• Donate your computer to a charity, where it will be reused or recycled.
  • Use a government-supported PC disposal center.

With a little bit of thought, we can all do a little to help address environmental problems: in the long term, these issues will hopefully be tackled by structural changes within our economic, political and financial institutions.

Give It Away Now

Hong Kong-based non-government organisation Crossroads International, accepts well looked after computers and peripherals for re-conditioning and distribution to other charities around the world. If you don’t want your computer, someone else might.

Proper Disposal

The Hong Kong Government’s Environmental Protection Department now offers a PC Recovery Service, which will take computer equipment in any condition. Those parts which can be reused are: those that can’t are disposed of safely.

Free, Open Source Software

Free, open source software, where the human readable definition of the software (aka source code) is made freely available for inspection, modification and redistribution, is as old as software itself. When software was first conceived and developed, it was simply there to make hardware more useful. System developers believed that the money was in the hardware, so software was thrown in for free. The source code behind the software was also liberally shared. As software became more sophisticated and powerful, this perception changed to the point we are rapidly approaching where software is more expensive that the hardware it runs on. During this change, software became so important that the code behind it was no longer shared.

Somewhere during this transition a man named Richard Stallman realised the philosophical problems with keeping the source secret. These mainly centred around reduction of freedom and choice as well as the stifling of innovation. In the mid 1980’s Stallman founded the Free Software Foundation, a non-profit organisation dedicated to supporting and building free software. So whilst the idea of free software was not new, the process of defining and re-introducing it (performed by the FSF’s General Public Licence or GPL), as well as building many great free tools was arduos work. Stallman’s heroic programming efforts eventually crippled his fingers: the result of too many keystrokes in too short a time.

Stallman focused his advocacy work almost exclusively on the moral imperative behind free software. This approach, despite leading to the development of most of the software that runs the Internet, unfortunately met with little general uptake of free software. To address this, at a meeting in 1998, a group of open-source hackers decided to drop the free software tag, and start using Open Source instead. The idea was to push the economic and technical benefits of free software in order to drive wider adoption.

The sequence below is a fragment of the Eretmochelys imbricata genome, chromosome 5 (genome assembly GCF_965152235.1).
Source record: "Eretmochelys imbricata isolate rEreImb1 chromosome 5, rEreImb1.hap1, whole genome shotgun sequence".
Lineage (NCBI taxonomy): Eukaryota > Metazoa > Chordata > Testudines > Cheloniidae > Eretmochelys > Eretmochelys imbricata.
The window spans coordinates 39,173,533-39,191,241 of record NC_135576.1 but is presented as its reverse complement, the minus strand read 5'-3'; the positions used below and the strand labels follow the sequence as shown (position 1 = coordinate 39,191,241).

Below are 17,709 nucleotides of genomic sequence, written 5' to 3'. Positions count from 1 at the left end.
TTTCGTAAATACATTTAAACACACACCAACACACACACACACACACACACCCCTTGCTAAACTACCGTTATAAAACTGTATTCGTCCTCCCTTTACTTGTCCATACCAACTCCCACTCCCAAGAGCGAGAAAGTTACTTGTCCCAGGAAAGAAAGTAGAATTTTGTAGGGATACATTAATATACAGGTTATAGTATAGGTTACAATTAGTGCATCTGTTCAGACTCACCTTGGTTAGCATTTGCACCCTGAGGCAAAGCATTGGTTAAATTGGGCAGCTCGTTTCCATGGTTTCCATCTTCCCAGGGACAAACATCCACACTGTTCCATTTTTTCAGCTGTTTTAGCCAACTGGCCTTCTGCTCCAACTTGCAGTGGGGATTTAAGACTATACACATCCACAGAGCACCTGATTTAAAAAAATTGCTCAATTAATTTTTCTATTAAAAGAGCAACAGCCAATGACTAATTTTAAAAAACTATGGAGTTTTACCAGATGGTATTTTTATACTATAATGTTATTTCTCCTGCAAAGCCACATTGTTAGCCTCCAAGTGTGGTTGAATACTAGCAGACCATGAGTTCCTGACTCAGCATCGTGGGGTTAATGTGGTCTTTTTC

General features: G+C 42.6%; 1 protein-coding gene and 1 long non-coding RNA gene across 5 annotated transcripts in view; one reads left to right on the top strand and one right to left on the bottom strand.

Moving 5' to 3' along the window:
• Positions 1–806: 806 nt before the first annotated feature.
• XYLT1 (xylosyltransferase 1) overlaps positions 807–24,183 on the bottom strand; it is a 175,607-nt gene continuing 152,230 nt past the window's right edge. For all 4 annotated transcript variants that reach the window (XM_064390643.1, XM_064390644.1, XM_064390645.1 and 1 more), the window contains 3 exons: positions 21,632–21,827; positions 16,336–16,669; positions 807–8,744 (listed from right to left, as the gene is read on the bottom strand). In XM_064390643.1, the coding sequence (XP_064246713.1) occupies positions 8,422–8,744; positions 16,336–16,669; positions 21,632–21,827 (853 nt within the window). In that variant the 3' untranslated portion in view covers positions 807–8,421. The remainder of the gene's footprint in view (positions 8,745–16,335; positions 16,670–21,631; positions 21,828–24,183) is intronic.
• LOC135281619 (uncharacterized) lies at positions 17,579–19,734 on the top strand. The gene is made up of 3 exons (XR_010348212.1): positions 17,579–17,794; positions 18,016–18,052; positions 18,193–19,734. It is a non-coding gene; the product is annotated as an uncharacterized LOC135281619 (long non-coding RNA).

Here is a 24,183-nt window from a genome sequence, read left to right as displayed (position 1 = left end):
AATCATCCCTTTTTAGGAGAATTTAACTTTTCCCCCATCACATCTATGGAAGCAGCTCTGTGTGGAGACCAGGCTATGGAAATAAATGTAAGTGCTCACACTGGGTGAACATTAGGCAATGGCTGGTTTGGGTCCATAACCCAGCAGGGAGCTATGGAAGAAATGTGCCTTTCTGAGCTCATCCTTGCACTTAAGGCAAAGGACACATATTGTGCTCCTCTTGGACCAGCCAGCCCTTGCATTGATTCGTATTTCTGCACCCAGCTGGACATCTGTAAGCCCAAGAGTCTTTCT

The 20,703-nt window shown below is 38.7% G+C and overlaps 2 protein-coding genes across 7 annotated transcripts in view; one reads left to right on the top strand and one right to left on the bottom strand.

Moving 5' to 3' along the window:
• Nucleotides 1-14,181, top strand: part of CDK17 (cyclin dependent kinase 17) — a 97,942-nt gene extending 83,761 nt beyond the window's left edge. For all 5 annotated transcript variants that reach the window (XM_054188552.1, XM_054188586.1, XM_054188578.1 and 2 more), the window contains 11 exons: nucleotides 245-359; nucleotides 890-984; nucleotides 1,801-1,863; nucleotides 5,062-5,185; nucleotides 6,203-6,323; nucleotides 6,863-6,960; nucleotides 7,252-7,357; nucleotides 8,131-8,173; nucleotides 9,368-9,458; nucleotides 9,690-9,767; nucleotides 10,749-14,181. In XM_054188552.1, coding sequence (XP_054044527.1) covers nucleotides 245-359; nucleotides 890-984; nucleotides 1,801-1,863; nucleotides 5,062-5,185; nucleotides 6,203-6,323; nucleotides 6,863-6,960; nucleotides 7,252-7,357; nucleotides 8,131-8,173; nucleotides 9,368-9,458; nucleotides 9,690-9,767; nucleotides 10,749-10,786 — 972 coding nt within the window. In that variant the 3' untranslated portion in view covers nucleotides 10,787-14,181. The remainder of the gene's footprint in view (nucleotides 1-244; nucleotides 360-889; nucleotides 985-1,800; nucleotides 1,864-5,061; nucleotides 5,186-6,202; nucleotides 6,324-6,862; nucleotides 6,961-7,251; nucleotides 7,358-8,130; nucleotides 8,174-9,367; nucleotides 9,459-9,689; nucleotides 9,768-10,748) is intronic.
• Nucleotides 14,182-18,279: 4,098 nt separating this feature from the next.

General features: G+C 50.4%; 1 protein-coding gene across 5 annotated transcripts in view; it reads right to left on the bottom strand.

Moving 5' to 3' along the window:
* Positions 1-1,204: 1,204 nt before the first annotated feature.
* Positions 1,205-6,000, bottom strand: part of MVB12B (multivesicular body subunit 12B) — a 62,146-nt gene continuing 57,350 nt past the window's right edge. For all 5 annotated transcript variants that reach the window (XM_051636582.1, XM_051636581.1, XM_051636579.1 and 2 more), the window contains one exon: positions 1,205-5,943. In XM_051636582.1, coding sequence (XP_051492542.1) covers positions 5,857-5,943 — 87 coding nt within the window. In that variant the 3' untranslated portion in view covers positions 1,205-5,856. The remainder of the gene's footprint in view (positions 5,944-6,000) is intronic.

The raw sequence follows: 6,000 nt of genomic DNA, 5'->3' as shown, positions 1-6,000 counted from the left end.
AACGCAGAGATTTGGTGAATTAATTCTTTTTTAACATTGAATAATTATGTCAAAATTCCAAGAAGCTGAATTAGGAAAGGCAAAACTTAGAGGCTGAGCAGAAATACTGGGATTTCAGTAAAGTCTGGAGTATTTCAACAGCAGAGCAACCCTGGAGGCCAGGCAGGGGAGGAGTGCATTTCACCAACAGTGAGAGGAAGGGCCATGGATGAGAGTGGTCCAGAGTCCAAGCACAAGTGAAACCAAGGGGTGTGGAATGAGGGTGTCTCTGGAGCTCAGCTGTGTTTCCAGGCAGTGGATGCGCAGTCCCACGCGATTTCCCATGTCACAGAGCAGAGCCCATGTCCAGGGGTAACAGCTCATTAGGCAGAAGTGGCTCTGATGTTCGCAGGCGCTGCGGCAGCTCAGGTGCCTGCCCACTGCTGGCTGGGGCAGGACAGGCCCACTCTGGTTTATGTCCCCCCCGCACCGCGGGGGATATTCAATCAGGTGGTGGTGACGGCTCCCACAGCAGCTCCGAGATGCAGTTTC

Whilst having the unfortunate side-effect of side-lining the movement’s founder, Stallman, this move proved wildly successfull, and has seen Open Source software start to be adopted by company’s and individuals around the world. Many now use the term Free, Open Source Sofware (FOSS) to reflect both sides of the issue, and give credit where credit is due.

The Practicalities

Development of FOSS is generally coordinated by a non-profit organisation, which coordinates the work of volunteer coders working alone or in teams. Many corporations now make contributions of time, hardware and financial support to FOSS projects.

Anyone is free to take an item of Open Source software and use, distribute or amend it. You can even use parts of it in a completely different piece of software. The only condition is that the modifier/distributor makes it available under the same license as the original contributor. This ensures that the system stays open, for the benefit of all (this is the genius behind Richard Stallman’s General Public Licence (GPL), which is one of the main legal tools protecting free software).

The resulting software is free, and most often beautfully crafted, stable and highly useable.

What better alternative to the expensive, inflexible, and often bug-ridden proprietary software that most people use and complain about today?

Does It Work?

Here at Iota we make extensive use of Open Source software, both at the desktop level, and the server level

At the server level, there is simply no comparing a good Open Source solution, such as the LAMP application stack (Linux/Appache/mySQL/PHP), with proprietary systems. They are free, relaible, secure and developers love to use them.

In terms of desktops, the same holds true as with servers, but the learning curve is still too steep for many users. Linux (the premium Open Source desktop OS) is awesome, but it is still a few years away from being useable for novices. But that day will come!

Ask The French

The French have a great saying regarding Linux, that translates roughly to:

“Linux? You can get a less powerful system, but it will cost you more.”

Want To Try?

The links below point to some of our favorite Open Source solutions.